I bet you didn’t know that you could write shell scripts in Python.
For any programmer or systems administrator, shell scripting is a vital skill to master. It allows you to automate tedious tasks, turning them into consistent, repeatable actions. The problem is that it can be a bit daunting, especially when you consider that most shell-scripting dialects lack the syntactical finesse found in the likes of Python and Ruby.
I’ll be even blunter. Most shell scripts are uglier than the average pug.
Furthermore, there’s a variety of shells available for UNIX-like platforms, including Bash, CSH, KSH and (my favorite) FISH. As a result, writing consistent, shell-scripts that work across each platform can be challenging.
There has to be a better way, right?
There is. When I’m not writing for MakeUseOf, I’m writing code in Python for fun and profit. I really like Python due to its flexibility, its inherent beauty and how it mandates the writing of good code by design. If that sounds good to you, but you don’t already know this awesome language, why don’t you check out these five great websites to learn Python programming ?
I came across this really awesome library a few months back called sh.py, which allows you to call programs, pass parameters and handle outputs, all within the confines of a Python program.
So, what does this mean? Simply put, it means that you have the full functionality of shell scripts, but from within a language that is easy to read, is modular in nature and supports object oriented programming. Cool, right?
So, how do we use it?
I’m making a few assumptions about you. The first is that you’re running Linux, OS X or FreeBSD. As it is right now, sh.py doesn’t work on Windows. However, if need be, you can always install a Linux virtual machine. My colleague Justin Pot has written a pretty useful article about this, which you can check out here .
The second assumption I’m making is that you are running a recent version of Python (either 2.7 or 3.2) and you’ve got the PIP package manager installed. If this isn’t the case, have a look at the official Python documentation.
All good? Then we’ll continue.
Let’s Start Coding
In a terminal, install sh.py with the following command.
sudo pip install sh
The reason why we’re using ‘sudo’ here is because we need to elevate our permissions to add new Python packages. If sh.py installs correctly, you’ll see the following lines present in your terminal.
Downloading/unpacking sh Downloading sh-1.09.tar.gz Running setup.py egg_info for package sh Installing collected packages: sh Running setup.py install for sh Successfully installed sh Cleaning up…
If it doesn’t say this, odds are good that your installation failed. Sad. If that’s the case, try checking your permissions and that you actually installed PIP. If it’s still not there, try asking on Stack Overflow (which has previously been discussed by our Internet editor, Saikat Basu) or MakeUseOf Answers.
Now that’s sorted, create a new directory. It is here where we’re going to place all of our code. Open up a text editor and create a file called ‘shtest.py’. Here, we’re going to simply create a new file, and then list the contents of the directory we’re in. Sounds good?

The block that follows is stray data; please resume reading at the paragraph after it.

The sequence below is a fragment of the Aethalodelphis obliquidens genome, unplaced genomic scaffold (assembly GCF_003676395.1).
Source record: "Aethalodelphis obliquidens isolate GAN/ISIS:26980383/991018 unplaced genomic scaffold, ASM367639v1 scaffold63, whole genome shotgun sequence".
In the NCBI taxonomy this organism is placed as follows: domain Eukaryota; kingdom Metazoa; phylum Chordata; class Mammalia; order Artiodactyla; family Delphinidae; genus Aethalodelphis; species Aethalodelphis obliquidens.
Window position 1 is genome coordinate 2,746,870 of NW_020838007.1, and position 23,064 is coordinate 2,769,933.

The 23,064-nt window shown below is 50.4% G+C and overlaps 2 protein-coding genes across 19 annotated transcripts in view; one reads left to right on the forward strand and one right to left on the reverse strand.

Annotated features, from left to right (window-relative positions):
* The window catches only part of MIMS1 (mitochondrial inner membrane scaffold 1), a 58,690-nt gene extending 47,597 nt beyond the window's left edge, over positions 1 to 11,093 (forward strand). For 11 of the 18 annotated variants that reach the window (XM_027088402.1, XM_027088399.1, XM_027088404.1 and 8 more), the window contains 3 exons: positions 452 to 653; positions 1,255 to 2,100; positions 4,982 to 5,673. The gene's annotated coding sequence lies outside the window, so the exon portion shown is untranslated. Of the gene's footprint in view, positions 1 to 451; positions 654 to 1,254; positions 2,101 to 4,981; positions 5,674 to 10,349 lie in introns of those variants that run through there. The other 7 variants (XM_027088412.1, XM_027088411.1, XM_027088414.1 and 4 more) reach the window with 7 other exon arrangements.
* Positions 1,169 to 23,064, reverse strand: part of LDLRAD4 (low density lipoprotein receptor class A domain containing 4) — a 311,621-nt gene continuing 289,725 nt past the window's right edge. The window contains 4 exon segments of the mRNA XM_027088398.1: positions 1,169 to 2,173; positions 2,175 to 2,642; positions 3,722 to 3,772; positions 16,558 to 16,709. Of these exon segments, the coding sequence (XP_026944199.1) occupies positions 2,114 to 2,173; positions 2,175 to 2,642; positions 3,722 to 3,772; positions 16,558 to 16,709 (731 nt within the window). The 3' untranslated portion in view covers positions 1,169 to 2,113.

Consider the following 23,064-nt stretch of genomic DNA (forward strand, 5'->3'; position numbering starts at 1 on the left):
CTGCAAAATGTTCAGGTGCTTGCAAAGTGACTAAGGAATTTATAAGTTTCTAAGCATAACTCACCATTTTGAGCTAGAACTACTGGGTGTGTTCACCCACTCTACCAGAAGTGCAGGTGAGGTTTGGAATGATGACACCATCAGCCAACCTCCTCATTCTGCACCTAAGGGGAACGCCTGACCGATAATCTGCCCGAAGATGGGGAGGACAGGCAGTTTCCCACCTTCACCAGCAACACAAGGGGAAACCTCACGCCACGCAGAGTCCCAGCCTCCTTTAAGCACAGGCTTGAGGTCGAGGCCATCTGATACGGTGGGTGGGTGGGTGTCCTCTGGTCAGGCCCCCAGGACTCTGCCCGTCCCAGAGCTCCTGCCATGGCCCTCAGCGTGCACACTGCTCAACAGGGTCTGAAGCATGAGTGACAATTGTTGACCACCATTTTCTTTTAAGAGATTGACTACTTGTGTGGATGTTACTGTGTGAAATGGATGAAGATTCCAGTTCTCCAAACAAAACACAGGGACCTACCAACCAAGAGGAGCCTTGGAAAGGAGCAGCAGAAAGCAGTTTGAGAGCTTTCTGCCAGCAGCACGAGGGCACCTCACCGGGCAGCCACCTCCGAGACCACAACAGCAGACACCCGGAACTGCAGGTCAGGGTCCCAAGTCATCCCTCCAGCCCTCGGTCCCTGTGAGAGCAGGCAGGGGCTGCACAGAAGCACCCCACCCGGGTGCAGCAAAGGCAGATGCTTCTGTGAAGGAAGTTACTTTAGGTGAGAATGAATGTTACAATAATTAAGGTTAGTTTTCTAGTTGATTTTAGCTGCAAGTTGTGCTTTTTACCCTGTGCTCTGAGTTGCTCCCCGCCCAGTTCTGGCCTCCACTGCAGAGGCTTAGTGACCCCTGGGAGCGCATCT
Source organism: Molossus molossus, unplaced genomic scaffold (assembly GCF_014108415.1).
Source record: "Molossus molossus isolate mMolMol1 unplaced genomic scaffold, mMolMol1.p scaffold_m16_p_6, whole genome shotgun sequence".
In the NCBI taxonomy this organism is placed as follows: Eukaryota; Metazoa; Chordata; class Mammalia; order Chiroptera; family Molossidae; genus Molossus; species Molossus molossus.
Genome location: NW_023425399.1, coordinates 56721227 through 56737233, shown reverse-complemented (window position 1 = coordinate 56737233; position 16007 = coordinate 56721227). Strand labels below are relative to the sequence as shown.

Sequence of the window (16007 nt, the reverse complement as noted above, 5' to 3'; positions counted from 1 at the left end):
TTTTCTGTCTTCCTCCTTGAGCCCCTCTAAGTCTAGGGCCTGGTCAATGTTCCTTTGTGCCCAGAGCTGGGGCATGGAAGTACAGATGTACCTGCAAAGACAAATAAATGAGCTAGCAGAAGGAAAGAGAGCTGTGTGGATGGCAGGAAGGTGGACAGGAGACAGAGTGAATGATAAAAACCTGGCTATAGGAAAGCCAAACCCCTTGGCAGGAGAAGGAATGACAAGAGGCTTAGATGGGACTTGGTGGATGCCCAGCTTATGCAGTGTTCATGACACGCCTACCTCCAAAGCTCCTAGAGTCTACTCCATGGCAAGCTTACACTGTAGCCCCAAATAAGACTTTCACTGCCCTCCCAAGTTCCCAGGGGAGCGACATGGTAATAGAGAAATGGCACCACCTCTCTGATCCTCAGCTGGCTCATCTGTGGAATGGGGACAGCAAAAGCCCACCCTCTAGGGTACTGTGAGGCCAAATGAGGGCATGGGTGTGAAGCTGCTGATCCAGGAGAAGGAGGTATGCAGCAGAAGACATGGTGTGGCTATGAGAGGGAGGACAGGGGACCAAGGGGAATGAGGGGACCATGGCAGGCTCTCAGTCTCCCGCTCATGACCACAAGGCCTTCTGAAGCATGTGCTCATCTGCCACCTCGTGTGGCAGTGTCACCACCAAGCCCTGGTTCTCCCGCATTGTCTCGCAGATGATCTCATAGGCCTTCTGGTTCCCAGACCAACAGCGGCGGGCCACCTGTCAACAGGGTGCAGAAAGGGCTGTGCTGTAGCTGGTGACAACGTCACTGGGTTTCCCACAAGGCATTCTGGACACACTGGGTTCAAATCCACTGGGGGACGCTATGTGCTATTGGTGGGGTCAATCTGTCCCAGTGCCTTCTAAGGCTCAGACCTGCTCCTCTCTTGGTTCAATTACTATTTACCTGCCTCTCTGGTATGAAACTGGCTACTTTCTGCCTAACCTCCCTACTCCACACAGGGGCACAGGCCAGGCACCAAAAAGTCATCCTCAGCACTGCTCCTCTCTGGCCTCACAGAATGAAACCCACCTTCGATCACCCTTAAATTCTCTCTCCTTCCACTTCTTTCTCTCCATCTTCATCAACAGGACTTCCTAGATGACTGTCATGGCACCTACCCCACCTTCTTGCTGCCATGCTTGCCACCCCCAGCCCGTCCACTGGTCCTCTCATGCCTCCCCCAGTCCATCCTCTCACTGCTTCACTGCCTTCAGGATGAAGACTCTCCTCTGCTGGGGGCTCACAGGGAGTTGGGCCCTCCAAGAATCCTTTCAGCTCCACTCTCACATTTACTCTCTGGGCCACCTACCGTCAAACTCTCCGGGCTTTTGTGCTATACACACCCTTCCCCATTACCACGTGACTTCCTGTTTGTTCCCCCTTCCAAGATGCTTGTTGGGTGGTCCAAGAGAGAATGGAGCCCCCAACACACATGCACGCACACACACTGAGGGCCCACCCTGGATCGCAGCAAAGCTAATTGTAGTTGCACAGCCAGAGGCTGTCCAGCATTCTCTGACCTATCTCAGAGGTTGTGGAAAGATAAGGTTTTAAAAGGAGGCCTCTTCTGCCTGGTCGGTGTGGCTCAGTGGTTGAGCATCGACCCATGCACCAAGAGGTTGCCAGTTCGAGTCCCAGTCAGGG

In shtest.py, add the following lines.
#!/usr/bin/env python import sh
Simple stuff here. Let’s break this down.
This line is called the hash-bang, and instructs your shell to open this file as a Python program. This allows you to open it as you would a shell script (./shtest.py), instead of opening it directly with Python (python shtest.py). Cool, right?
This line imports the sh library which we installed a few moments ago. We can’t carry on without this, so make sure it’s in your code!
You might be familiar with the Linux command, ‘touch’. This creates an empty file with filename which you specify. Here, we’re directly calling ‘touch’ from within Python. As you can see, we’ve prefaced this with ‘sh.’, and we’re passing it a parameter of ‘hello’.
You might be familiar with the ‘print’ command, which outputs text to the console. Here, we’re passing it ‘sh.ls’ as a parameter. This calls the Linux ls program, which lists the content of a directory. We’re also passing that a parameter of ‘-l’, which prints more detailed information about the contents of the directory we execute this in.
Does it work? See for yourself.
Those of you with hawk-eyes will notice that there’s another file floating about in that directory called ‘gitsh.py’. What could possibly be in there?
sh.py has some hooks for popular programs already baked in. These include git, sudo and a significant number of Linux utilities. These make interacting with these services from within Python even easier.
How easy? Well, I’m going to show you how to initialize an empty Git repository in just three lines of code. First, create a file called ‘gitsh.py’ and open it up in your favorite text editor.
Inside, write the following three lines.
#!/usr/bin/env python from sh import git print(git.init())
Most of this should be pretty familiar to you. You’ll notice that we imported ‘git’ from ‘sh’. This just means that we’ve imported a specific piece of functionality from a module, whilst ignoring everything else.
After that, we initialize our repository.
We’ve talked about print. You should notice that we’re calling ‘git’ without ‘.sh’ proceeding it. This is because we specifically imported the git functionality from the ‘sh’ library.
And that’s about it. When we run gitsh.py, we should see the following lines appear in your terminal.
That was a reasonably easy introduction to sh.py. If you’re eager to learn more about it, check out the official documentation here. However, if you get stuck, feel free to drop me a comment below and I’ll try and help you out.
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